How to navigate your small yacht in a Traffic Separation Scheme (TSS)

Rule 10 of COLREGS advises that a Traffic Separation Scheme may be adopted by the IMO for the purpose of the COLREGS. Rule 10(a) confirms that the rest of Rule 10 applies to an adopted Traffic Separation Scheme, but this does not relieve a vessel of her obligations under any other Rule. However, not all Traffic Separation Schemes are adopted. 

To confirm if a particular scheme is adopted, reference should be made to remarks on the appropriate chart, sailing directions and the United Kingdom’s Annual Summary of Notices to Mariners.

For sailors of vessels under 20 metres, the rules relating to TSS are fairly straightforward. First of all, though, it’s important to understand the difference between what might be referred to as a shipping lane and a designated TSS. 

A shipping lane may just be an area where shipping is plentiful, for example before and after TSS where ships are lining up to enter it. It might also be an area where shipping naturally congregates either because it is on a straight line between two points (such as headlands) which ships choose as the shortest route, or because they are designated routes in almanacs and on routing charts.

Sailing vessels are allowed to enter a TSS but they are required to cross as close as possible to a heading that is perpendicular to the travel of the ships in the TSS. Note two things, firstly, the requirement is to have a HEADING perpendicular, not a course. This is so that you cross the TSS as quickly as possible. The second point is that if you are sailing and the wind direction makes crossing at a heading perpendicular to the TSS then you may have to sail at a less desirable angle when crossing.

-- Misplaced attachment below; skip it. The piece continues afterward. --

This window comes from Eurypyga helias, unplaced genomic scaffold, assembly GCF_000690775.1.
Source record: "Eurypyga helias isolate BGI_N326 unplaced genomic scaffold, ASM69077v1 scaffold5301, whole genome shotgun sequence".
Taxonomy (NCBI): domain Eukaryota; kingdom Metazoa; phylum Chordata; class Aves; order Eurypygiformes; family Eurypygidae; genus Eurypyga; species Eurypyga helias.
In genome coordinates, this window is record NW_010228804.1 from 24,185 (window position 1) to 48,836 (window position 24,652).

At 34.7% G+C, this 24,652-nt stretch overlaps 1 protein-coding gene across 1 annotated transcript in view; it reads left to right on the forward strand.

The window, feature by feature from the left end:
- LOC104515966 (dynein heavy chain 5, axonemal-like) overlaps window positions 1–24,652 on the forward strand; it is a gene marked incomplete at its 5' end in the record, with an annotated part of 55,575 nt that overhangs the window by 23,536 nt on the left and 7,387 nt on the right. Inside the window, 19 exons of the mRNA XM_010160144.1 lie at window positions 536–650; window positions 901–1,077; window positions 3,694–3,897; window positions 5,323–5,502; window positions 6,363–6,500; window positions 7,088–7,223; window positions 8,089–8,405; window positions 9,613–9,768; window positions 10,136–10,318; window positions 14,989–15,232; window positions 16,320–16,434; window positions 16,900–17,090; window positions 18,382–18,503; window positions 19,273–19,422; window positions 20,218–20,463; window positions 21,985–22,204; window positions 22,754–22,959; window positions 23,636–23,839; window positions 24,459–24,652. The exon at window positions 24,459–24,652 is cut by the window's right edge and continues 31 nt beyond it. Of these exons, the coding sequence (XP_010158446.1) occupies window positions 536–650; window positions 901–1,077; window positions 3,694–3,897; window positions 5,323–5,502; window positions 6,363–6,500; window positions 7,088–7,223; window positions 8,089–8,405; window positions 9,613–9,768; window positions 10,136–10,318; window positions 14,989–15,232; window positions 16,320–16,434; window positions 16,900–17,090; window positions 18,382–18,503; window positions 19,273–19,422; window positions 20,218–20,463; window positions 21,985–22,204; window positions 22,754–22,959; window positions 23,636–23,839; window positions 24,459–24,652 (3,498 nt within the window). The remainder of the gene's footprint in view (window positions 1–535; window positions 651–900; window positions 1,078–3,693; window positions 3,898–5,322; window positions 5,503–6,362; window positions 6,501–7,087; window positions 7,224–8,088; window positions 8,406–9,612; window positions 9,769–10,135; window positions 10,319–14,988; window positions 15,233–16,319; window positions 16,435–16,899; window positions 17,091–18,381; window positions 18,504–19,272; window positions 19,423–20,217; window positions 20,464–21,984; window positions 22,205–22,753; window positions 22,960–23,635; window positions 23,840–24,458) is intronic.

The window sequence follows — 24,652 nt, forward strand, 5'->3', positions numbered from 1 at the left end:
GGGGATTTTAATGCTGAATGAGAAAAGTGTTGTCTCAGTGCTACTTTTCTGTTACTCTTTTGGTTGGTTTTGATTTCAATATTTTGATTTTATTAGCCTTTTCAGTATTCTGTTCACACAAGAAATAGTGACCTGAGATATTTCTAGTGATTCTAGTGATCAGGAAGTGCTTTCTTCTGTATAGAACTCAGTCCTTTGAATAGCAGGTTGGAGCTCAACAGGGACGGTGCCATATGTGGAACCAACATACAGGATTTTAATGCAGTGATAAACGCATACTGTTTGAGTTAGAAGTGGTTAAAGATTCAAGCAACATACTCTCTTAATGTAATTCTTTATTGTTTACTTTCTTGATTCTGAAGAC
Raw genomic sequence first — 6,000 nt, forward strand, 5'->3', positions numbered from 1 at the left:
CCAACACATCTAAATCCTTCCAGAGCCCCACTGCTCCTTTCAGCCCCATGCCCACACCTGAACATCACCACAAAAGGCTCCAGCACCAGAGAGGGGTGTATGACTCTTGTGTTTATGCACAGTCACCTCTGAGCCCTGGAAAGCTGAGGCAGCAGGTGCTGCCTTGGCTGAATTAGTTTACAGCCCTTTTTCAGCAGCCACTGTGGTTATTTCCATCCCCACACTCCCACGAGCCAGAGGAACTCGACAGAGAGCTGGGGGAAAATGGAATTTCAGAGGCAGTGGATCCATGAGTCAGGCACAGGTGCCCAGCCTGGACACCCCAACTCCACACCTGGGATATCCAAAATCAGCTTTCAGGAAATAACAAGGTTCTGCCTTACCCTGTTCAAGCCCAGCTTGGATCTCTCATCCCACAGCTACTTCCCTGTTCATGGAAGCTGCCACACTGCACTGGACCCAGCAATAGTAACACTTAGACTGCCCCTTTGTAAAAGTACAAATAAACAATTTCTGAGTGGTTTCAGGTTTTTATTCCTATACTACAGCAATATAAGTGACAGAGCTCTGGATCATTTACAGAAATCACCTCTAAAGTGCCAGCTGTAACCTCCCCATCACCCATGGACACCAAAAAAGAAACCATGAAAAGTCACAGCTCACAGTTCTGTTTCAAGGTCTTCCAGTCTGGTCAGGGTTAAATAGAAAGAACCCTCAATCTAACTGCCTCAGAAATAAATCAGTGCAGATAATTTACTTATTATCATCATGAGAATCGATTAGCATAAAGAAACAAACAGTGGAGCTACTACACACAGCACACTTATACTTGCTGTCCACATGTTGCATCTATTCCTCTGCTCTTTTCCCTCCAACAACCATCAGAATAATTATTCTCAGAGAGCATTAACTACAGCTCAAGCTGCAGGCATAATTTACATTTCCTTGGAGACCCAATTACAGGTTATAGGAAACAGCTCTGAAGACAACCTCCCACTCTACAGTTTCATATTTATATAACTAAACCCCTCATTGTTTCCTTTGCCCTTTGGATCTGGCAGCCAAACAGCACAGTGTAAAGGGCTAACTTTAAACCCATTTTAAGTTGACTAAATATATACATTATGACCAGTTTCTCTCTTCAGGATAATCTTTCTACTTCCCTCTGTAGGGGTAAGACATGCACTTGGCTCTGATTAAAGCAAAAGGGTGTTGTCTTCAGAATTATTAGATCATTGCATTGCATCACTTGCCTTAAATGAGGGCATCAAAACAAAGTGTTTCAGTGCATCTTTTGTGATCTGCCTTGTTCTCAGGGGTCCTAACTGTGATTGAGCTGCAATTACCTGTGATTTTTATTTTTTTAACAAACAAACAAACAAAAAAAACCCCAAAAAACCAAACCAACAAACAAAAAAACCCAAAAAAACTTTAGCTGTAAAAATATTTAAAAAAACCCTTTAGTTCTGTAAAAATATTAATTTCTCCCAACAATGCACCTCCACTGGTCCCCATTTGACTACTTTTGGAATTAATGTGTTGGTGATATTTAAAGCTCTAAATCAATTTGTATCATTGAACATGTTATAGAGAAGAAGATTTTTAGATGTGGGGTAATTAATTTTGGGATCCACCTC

Sailing vessels crossing a TSS are required to not hinder shipping within a TSS and so the usual rules under COLREGS are different although a TSS does not give any other ‘rights of way’ to any other vessel. All vessels are still required to maintain a proper lookout and avoid a collision, so a skipper’s usual responsibilities under COLREGS still apply.

When crossing a TSS in poor visibility it is, one would hope, common sense to make sure you have your radar reflector fitted and if it is active, make sure it’s switched on. Maintain a radar watch is you have one and monitor AIS and appropriate VHF channels for the area, including channel 16. Listen for and transmit appropriate sound signals.

TSS are monitored by VTS and if you breach the rules for navigating a TSS you can expect to be called and possibly disciplined. You have been warned.

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